Why do you need something different?
Why can’t you just get your romance written with the exceptional guidance of the same structure books that your friends who write Science Fiction or Fantasy or Mystery swear by?
Because the needs of romance writers—and the expectations of romance readers—are unique.
Those other outlining or story structure books are amazing, but they don’t answer all of the questions that you, as a romance writer, have about how to construct the most satisfying story arc for your characters.
Sure, a romance novel is a journey—but it’s not the standard hero’s journey. Romance has specific beats that other genres don’t, and can comfortably leave out a few that are common in other genres.
You, as a romance writer, need to know:
- how classic structures can be massaged to fit a scenario with two protagonists
- how to make romance the main plot and everything else the subplot
- how to weave other themes into your novel without messing up the one theme every romance must have
- which obstacles are acceptable and which are taboo (and which are absolutely forbidden!)
- how to give each character their own separate character arc while keeping the focus on the main story arc
- the difference between the external story goals that will sell your book to your reader … and the internal story goals that will keep them coming back for every book you write!
Don’t worry; we’ve got you covered.
Okay, not us exactly…but we know who does: Gwen Hayes, in her brilliant little how-to book, Romancing the Beat: Story Structure for Romance Novels (How to Write Kissing Books, Book 1).
(I wasn’t going to include the series name but I’m a romance writer. It’s a little-known rule that no romance writer can fail to perpetuate a Princess Bride reference. Ever. They throw you right out of the union.)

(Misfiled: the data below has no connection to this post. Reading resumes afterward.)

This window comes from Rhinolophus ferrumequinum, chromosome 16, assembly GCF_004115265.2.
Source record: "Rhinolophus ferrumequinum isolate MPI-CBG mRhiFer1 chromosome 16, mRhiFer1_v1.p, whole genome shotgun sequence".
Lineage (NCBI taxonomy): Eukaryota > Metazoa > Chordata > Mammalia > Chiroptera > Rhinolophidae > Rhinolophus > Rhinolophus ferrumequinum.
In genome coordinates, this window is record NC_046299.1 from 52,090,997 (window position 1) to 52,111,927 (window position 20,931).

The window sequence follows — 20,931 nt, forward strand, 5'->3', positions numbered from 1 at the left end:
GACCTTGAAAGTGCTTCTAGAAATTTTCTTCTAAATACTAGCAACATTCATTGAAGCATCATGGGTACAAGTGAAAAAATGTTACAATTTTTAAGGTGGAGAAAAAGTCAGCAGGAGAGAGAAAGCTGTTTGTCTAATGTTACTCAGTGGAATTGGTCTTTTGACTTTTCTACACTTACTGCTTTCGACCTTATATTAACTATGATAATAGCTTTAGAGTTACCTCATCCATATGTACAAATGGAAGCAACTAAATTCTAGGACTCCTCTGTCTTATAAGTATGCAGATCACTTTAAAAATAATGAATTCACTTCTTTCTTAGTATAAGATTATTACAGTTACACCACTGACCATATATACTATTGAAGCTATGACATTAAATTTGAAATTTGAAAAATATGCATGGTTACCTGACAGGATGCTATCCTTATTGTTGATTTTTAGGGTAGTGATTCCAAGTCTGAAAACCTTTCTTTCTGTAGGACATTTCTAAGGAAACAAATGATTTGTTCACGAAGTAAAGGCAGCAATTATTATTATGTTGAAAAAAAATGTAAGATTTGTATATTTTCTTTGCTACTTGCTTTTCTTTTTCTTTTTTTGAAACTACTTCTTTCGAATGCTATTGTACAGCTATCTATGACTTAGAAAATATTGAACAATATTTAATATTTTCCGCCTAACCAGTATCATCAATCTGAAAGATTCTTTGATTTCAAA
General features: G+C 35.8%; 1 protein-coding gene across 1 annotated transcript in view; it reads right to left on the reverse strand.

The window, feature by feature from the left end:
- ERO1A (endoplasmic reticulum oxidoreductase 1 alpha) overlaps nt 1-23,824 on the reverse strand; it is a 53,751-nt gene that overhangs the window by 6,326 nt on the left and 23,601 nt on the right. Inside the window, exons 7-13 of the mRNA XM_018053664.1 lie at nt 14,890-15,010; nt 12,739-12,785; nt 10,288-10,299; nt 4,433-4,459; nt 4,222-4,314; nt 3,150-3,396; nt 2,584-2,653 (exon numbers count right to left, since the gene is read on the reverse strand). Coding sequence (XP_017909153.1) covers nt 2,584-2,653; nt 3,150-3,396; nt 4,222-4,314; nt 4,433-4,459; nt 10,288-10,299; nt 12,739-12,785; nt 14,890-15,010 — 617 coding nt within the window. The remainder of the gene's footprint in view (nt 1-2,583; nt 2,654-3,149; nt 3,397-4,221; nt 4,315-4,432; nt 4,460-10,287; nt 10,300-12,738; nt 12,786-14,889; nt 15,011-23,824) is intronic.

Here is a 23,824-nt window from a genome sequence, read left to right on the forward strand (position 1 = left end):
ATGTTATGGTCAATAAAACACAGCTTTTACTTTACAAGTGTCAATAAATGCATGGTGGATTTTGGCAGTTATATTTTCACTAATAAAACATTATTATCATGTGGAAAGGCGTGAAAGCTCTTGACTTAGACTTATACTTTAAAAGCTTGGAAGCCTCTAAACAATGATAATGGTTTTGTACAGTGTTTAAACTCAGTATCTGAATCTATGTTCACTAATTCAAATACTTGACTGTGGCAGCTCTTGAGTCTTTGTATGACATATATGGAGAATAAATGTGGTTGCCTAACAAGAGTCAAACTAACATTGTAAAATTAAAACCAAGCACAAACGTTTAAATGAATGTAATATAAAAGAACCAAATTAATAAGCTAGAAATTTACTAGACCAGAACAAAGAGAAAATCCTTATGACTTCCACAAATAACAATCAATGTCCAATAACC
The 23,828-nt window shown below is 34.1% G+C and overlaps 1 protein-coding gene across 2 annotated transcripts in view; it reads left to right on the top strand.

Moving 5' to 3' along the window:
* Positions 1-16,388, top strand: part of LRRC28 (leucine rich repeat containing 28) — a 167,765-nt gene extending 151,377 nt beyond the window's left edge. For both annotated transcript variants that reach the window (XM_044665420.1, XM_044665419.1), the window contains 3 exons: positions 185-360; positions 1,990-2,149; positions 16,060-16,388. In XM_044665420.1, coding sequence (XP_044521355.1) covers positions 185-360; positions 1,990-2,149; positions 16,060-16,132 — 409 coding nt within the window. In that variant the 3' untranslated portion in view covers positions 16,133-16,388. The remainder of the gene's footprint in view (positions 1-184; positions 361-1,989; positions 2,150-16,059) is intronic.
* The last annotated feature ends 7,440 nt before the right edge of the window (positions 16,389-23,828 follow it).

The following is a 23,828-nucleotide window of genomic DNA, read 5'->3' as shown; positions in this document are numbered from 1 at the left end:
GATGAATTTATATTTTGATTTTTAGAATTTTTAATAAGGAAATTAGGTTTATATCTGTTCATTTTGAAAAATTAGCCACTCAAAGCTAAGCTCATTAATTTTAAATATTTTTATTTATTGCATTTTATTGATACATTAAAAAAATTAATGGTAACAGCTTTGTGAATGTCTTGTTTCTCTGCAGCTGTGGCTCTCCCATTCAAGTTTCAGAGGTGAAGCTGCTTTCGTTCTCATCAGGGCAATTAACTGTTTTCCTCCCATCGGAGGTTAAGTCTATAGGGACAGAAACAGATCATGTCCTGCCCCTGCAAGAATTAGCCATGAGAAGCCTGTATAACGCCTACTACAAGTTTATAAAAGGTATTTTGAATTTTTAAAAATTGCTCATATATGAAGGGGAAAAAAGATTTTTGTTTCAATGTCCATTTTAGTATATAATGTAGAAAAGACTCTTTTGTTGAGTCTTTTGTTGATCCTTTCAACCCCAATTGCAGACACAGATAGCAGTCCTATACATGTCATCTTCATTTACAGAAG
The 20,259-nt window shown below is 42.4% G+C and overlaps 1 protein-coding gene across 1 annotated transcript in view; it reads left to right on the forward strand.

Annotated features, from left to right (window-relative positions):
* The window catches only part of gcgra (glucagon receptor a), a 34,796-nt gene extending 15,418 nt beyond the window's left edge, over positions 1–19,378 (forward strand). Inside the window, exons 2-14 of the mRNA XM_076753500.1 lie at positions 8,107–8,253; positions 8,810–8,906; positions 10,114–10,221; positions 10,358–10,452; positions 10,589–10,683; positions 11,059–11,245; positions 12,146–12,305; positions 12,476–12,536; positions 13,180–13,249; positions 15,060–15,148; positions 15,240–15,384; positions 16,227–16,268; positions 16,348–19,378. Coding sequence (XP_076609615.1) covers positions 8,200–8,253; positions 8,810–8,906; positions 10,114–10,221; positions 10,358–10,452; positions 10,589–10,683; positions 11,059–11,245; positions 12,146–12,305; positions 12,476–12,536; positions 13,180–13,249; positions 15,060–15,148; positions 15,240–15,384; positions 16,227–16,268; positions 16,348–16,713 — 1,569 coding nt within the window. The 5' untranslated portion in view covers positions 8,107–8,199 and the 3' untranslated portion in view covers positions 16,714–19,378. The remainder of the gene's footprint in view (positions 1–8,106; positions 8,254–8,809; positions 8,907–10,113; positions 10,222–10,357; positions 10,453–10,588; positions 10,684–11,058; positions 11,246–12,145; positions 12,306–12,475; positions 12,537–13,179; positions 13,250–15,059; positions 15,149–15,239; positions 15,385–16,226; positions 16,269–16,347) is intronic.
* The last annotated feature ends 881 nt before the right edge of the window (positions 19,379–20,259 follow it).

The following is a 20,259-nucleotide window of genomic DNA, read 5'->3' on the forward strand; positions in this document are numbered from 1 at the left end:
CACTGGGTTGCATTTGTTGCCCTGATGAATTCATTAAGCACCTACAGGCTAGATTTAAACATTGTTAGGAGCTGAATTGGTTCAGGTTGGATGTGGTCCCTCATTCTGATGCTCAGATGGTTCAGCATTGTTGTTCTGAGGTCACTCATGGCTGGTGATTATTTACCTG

Romancing the Beat takes you through four phases comprised of 20 “beats,” or steps, to get you from the beginning to the end of your romance novel—from the “meet cute” to “whole hearted.”
(And yes, she intends that as an earworm. The 80s music references are a complete delight for people of a certain age, and anyone who advocates Pat Benatar’s “Promises in the Dark” as the soundtrack of the Dark Moment gets two thumbs up from me.)
One notable thing about the book: it makes a special point of being gender-neutral and gay-friendly. Hayes uses H1 and H2 to indicate the two main characters, rather than using Hero/Heroine or even H/h. Writers of non-heteronormative romance can find themselves excluded, however unintentionally, from other books and guides about romance; including them is a nice touch.
Ugh! I don’t have time for another how-to book!
It’s okay; this one’s a quickie. *wink*
Hayes lays out the four phases and twenty beats right up front, in the beginning of the book, then takes you through each beat in a concise, easy-to-read format.
She also includes a sample beat sheet that shows you how this skeleton can be fleshed out into a chapter-by-chapter outline. It’s an excellent demo of how well her method works; to be honest, just the list of chapter names and the demo would be enough for 90% of you.
But do yourself a favor: read the whole thing.
Overall, it’s a one- to two-hour read—breezy and irreverent, with funny asides throughout—and you could hardly find a better way to spend a couple of hours. (Yes, I know you’re busy. I still stand by what I said.)
But wait; there’s more!
I know y’all love free stuff, and there’s some of that, too! Hayes has a couple of bonus items on her website:
- a Scrivener template based on the Romancing the Beat structure
- a PDF worksheet for those who don’t use Scrivener
So go forth, grab yourself a template and/or worksheet, buy or borrow Romancing the Beat, and get yourself started on a new way to plot a story that readers will love!